Can vaccines save sight?

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Vaccines may have a role to play against corneal and external ocular disease, because of their success in preventing systemic diseases, according to a presentation given during Cornea Day at the annual meeting of the American Society of Cataract and Refractive Surgery earlier this year.

Vaccines may have a role to play against corneal and external ocular disease, because of their success in preventing systemic diseases, according to a presentation given during Cornea Day at the annual meeting of the American Society of Cataract and Refractive Surgery earlier this year.

Minas T. Coroneo, MD, chairman of the Department of Ophthalmology at the University of New South Wales, Sydney, Australia, discussed the vaccines for herpes zoster virus (HZV, which causes shingles and chicken pox) and human papilloma virus (HPV) infections.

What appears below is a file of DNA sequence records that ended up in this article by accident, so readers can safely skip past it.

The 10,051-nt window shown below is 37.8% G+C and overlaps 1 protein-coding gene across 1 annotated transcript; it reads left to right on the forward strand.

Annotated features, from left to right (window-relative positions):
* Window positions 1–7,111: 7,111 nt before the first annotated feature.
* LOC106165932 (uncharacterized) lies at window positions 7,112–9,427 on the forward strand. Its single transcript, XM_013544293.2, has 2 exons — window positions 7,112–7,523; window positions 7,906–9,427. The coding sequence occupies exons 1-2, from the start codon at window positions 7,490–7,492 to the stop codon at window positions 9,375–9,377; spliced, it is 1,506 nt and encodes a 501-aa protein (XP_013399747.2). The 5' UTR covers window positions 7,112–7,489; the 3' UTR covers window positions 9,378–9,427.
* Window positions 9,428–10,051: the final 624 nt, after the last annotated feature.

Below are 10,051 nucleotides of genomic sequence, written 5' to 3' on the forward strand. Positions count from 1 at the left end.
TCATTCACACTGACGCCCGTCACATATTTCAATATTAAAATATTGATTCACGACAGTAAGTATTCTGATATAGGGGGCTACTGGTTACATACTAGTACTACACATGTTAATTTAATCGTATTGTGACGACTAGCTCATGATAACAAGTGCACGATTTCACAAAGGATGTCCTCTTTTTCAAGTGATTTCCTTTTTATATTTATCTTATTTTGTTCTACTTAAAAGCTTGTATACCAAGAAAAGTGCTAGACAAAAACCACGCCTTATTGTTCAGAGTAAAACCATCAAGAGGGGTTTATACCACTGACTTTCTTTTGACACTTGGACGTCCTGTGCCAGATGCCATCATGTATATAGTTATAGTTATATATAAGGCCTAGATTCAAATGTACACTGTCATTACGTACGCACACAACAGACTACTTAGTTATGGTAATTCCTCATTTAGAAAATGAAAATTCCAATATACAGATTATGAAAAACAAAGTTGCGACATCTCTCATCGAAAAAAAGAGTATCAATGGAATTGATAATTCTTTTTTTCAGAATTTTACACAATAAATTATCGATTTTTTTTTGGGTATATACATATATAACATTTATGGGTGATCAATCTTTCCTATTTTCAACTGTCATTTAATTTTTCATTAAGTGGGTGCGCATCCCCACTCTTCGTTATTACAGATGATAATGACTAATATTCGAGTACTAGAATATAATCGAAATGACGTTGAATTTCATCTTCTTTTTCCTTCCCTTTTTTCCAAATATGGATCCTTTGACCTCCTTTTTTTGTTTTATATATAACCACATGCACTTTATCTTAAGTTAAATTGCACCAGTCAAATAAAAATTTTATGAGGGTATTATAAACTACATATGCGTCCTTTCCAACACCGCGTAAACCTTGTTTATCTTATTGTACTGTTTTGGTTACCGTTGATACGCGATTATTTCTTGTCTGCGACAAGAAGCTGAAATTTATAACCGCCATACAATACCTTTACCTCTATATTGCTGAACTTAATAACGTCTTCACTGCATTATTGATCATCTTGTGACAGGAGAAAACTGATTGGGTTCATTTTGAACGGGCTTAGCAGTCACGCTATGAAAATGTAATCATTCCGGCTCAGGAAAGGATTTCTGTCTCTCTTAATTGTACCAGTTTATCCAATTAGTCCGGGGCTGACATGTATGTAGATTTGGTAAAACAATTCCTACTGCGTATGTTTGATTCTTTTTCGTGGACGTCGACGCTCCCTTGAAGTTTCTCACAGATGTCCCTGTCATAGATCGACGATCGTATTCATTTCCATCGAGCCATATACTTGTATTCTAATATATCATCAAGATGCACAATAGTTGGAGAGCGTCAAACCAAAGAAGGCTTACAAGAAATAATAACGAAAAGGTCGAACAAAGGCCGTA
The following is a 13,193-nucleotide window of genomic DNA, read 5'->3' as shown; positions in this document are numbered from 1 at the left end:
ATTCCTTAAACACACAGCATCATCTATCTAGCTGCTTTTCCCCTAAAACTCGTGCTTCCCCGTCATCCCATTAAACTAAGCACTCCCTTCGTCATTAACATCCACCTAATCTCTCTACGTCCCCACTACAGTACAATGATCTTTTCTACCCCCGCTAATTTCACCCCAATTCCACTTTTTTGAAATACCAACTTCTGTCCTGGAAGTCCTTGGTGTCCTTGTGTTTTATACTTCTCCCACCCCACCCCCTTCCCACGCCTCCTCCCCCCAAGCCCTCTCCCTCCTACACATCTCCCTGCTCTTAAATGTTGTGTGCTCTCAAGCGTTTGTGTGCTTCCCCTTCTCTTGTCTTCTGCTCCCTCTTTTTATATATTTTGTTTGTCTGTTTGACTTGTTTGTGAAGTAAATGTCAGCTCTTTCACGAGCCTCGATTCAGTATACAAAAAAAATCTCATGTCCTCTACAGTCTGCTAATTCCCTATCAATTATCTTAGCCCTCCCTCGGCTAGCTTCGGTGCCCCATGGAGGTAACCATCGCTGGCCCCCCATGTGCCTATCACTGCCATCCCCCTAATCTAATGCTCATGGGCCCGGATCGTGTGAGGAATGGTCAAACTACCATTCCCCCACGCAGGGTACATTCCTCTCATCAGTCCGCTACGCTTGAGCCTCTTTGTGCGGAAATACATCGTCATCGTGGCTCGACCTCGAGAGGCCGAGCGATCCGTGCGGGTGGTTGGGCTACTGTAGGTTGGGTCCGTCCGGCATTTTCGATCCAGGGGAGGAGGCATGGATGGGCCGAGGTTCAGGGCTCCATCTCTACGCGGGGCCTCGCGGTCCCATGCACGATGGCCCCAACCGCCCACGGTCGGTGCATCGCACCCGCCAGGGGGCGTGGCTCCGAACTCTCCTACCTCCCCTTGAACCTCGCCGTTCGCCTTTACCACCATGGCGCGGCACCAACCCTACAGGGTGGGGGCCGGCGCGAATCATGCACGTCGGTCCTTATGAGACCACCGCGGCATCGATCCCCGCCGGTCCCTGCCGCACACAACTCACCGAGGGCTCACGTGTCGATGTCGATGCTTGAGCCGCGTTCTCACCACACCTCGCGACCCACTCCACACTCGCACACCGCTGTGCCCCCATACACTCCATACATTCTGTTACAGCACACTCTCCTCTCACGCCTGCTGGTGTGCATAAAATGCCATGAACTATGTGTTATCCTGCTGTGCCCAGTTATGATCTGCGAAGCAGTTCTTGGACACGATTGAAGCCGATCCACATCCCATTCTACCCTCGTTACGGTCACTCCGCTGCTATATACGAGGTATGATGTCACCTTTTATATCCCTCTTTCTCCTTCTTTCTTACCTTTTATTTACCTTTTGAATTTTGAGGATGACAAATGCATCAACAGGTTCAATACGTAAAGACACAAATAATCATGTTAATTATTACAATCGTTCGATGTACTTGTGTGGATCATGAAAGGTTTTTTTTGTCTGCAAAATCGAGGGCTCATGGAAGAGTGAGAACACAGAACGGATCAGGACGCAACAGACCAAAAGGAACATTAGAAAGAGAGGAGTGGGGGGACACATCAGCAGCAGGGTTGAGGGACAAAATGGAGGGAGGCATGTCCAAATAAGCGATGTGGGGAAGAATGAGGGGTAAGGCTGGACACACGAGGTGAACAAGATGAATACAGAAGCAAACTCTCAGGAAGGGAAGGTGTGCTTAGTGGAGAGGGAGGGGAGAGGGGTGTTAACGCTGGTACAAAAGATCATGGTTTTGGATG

The chance of getting an HZV infection during an individual's lifetime is 10–25%, and the associated complications, such as loss of sight, are substantial. The incidence of infection increases with age, and the length of time of the attacks is greater in older patients.“HZV and HPV are highly prevalent and are associated with high morbidity and cost,” said Dr Coroneo.

The Shingles Prevention Study found that a vaccine reduces the incidence of post-herpetic neuralgia, the impact of which is substantial for elderly patients. Ophthalmologists, said Dr Coroneo, should be interested in preventing post-herpetic neuralgia as cranial dermatomes are the second most commonly affected site (following thoracic infections) and because of the potential for loss of sight.

A strategy to prevent shingles is important because available treatments do not prevent post-herpetic neuralgia, which, when left untreated, is associated with further complications. In clinical trials, vaccines have successfully reduced the incidence of HZV infection and post-herpetic neuralgia for up to five years after vaccination.“Vaccines work by inducing specific memory T-cells that normally decrease in number with aging,” Dr Coroneo concluded.

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